Thursday, January 18, 2007

The 5 biggest financial mistakes new graduates make

Graduation is an exciting time and you’ll probably experience more changes during the 6 months following graduation than at any other single time in your life. For many people it’ll be the first time you’ve had a full-time job making good money (you hope), the first time you’ve lived on your own, the first time you’ve lived in a different state (or country) and the first time you’ve been in complete control over what you’re going to do with your life. It’s a stressful time but also exhilarating.

Unfortunately, with the first blush of freedom, both personal and financial, many grads jump into situations without fully thinking them out. Below are 5 of the worst mistakes new grads make and hints on how you can avoid them.

1. Ooh, pretty, sparkly

It’s understandable, you’re finally receiving real pay checks, you have a shiny new job and it just makes sense to have a shiny new car to match. Unfortunately, financially speaking buying a new car is one of the worst decisions you can make. Most new cars depreciate 25% or more within the first year which means that you’ll be stuck paying full price for something that went on sale 10 minutes after you purchased it.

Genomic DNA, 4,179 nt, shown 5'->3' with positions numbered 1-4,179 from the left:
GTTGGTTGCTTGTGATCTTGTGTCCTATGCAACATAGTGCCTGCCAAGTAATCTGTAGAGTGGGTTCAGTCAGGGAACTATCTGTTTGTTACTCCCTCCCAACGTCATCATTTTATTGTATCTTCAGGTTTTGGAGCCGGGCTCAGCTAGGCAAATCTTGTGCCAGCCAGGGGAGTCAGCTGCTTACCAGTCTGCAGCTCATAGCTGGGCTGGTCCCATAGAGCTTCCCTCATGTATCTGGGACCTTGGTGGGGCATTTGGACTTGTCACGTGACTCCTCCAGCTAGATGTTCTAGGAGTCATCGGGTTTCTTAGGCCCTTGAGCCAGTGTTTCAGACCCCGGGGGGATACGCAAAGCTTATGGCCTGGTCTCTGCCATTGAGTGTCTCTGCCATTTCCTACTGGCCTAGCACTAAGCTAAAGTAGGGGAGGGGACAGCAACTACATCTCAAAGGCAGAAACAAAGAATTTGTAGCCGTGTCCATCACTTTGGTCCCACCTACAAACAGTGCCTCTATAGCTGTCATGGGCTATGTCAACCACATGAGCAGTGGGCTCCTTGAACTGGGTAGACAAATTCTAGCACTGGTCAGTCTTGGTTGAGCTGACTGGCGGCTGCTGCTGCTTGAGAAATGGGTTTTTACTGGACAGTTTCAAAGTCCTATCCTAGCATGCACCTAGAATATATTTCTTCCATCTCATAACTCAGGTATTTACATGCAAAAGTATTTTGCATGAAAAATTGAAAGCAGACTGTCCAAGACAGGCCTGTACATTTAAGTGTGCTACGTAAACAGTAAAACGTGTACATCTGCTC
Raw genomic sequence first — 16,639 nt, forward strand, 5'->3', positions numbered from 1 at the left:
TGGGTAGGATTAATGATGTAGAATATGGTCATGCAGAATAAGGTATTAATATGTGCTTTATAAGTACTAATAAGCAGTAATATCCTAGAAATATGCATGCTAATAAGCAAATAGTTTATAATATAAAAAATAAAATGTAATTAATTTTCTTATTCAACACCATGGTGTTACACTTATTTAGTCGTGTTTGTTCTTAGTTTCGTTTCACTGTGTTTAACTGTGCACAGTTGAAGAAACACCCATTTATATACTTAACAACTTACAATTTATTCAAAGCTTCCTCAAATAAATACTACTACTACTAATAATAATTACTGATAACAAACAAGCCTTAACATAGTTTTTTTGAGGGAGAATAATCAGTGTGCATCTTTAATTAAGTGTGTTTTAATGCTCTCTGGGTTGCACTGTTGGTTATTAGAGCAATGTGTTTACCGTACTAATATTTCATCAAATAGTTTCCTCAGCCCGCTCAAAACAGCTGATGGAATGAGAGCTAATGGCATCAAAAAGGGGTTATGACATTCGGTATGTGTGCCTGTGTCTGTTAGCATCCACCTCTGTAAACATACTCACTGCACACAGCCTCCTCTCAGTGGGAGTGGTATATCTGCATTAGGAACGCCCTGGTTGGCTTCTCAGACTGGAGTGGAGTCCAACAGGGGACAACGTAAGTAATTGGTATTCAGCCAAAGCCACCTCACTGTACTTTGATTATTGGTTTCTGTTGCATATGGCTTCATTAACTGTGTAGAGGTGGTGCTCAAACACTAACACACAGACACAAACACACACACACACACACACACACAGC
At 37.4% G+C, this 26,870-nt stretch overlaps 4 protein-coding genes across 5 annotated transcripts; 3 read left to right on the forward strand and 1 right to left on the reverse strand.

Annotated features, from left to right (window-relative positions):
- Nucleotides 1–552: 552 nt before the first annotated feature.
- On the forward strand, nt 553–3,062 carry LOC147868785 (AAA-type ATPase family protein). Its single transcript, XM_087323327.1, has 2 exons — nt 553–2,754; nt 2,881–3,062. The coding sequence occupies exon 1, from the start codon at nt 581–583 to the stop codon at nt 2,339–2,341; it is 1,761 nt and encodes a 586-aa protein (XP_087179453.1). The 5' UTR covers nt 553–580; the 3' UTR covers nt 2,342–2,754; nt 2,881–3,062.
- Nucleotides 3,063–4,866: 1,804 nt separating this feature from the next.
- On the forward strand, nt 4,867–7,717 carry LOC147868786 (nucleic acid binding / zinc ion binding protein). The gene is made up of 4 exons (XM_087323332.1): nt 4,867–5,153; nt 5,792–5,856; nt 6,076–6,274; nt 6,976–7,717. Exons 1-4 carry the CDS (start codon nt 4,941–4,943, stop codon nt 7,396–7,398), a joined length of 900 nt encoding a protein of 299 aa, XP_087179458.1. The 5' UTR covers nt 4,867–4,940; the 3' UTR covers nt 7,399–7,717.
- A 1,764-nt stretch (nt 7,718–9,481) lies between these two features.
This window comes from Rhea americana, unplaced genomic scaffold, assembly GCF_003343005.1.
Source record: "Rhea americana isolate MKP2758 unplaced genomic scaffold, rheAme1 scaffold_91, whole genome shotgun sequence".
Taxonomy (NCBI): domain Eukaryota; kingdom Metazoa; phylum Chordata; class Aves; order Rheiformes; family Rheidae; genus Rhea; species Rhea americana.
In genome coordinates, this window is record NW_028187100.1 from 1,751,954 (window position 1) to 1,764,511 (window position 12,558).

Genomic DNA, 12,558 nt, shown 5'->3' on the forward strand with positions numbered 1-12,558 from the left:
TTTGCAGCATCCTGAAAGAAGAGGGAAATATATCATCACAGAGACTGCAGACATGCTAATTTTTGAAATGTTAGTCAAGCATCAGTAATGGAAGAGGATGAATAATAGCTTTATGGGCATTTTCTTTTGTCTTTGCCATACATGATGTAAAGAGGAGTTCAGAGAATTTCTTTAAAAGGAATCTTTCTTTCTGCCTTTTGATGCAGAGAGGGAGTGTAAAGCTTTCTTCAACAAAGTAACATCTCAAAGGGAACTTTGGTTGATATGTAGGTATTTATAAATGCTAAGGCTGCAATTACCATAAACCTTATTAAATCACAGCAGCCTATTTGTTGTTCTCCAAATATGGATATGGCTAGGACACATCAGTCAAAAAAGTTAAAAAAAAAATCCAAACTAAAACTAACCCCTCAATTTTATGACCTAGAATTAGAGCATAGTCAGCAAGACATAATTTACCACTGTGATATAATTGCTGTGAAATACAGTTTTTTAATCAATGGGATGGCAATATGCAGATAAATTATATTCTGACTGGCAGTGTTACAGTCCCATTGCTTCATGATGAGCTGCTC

Instead of buying a new car it’s a much better idea save your money for a few months and pay cash for a used car. A 3-5 year old car can look just as nice as a new one and can cost half the price. If you really think that buying a new car is the way to go, do yourself a favor and try it out first. For 12 months, put the amount of your car payment into a savings account each month. Don’t forget to include the extra money that you’ll pay for the higher insurance coverage which you’ll need with a financed car.

If, after a year, you are able to easily save for retirement, pay your bills in full and on time and still make your ‘car payment’ then go for it. Use the money you’ve saved over the last year as a down payment on the car that you want. However, what you’ll probably discover is that the $400/month car payment that seemed so easy to make isn’t quite so easy now that you’re paying on student loans, credit cards, utilities, entertainment and all of the other expenses you may never have had. It’s usually about 6 months into the new car loan (when those student loans start coming due) that most new grads begin seriously regretting their purchase.

2. The super sized apartment with a side of furniture
3. The employee’s new clothes
4. Retirement? I’m only 23! I’ve got plenty of time!
5. Credit, credit, who’s got good credit?